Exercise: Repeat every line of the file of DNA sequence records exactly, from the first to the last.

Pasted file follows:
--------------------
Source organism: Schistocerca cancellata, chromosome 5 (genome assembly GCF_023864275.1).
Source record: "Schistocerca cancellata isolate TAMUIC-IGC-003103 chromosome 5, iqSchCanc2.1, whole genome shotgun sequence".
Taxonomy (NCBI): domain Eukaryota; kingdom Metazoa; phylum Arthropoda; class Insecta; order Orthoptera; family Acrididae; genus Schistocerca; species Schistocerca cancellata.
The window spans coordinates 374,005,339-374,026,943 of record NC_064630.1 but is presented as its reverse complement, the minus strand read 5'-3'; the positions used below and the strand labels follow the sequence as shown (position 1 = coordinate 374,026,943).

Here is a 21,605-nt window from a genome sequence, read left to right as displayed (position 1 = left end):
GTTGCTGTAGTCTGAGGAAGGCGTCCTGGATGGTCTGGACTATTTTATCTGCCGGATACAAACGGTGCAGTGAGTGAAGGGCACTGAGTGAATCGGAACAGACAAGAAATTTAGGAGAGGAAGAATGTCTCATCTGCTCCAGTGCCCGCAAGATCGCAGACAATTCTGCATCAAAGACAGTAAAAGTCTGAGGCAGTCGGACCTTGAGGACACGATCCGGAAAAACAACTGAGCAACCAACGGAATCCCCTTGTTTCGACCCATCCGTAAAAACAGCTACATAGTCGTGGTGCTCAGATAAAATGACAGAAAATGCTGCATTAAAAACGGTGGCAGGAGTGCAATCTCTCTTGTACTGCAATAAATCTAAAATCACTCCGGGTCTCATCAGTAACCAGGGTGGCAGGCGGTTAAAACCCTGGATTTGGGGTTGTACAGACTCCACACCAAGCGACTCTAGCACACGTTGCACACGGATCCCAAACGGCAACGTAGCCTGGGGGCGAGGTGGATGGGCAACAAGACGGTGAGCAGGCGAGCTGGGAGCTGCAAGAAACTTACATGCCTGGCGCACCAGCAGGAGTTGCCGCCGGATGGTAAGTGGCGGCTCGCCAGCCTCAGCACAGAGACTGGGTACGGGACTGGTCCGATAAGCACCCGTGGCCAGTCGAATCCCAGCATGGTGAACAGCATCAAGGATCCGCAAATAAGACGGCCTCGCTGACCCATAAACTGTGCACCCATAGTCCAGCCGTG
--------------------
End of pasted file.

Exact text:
Source organism: Schistocerca cancellata, chromosome 5 (genome assembly GCF_023864275.1).
Source record: "Schistocerca cancellata isolate TAMUIC-IGC-003103 chromosome 5, iqSchCanc2.1, whole genome shotgun sequence".
Taxonomy (NCBI): domain Eukaryota; kingdom Metazoa; phylum Arthropoda; class Insecta; order Orthoptera; family Acrididae; genus Schistocerca; species Schistocerca cancellata.
The window spans coordinates 374,005,339-374,026,943 of record NC_064630.1 but is presented as its reverse complement, the minus strand read 5'-3'; the positions used below and the strand labels follow the sequence as shown (position 1 = coordinate 374,026,943).

Here is a 21,605-nt window from a genome sequence, read left to right as displayed (position 1 = left end):
GTTGCTGTAGTCTGAGGAAGGCGTCCTGGATGGTCTGGACTATTTTATCTGCCGGATACAAACGGTGCAGTGAGTGAAGGGCACTGAGTGAATCGGAACAGACAAGAAATTTAGGAGAGGAAGAATGTCTCATCTGCTCCAGTGCCCGCAAGATCGCAGACAATTCTGCATCAAAGACAGTAAAAGTCTGAGGCAGTCGGACCTTGAGGACACGATCCGGAAAAACAACTGAGCAACCAACGGAATCCCCTTGTTTCGACCCATCCGTAAAAACAGCTACATAGTCGTGGTGCTCAGATAAAATGACAGAAAATGCTGCATTAAAAACGGTGGCAGGAGTGCAATCTCTCTTGTACTGCAATAAATCTAAAATCACTCCGGGTCTCATCAGTAACCAGGGTGGCAGGCGGTTAAAACCCTGGATTTGGGGTTGTACAGACTCCACACCAAGCGACTCTAGCACACGTTGCACACGGATCCCAAACGGCAACGTAGCCTGGGGGCGAGGTGGATGGGCAACAAGACGGTGAGCAGGCGAGCTGGGAGCTGCAAGAAACTTACATGCCTGGCGCACCAGCAGGAGTTGCCGCCGGATGGTAAGTGGCGGCTCGCCAGCCTCAGCACAGAGACTGGGTACGGGACTGGTCCGATAAGCACCCGTGGCCAGTCGAATCCCAGCATGGTGAACAGCATCAAGGATCCGCAAATAAGACGGCCTCGCTGACCCATAAACTGTGCACCCATAGTCCAGCCGTG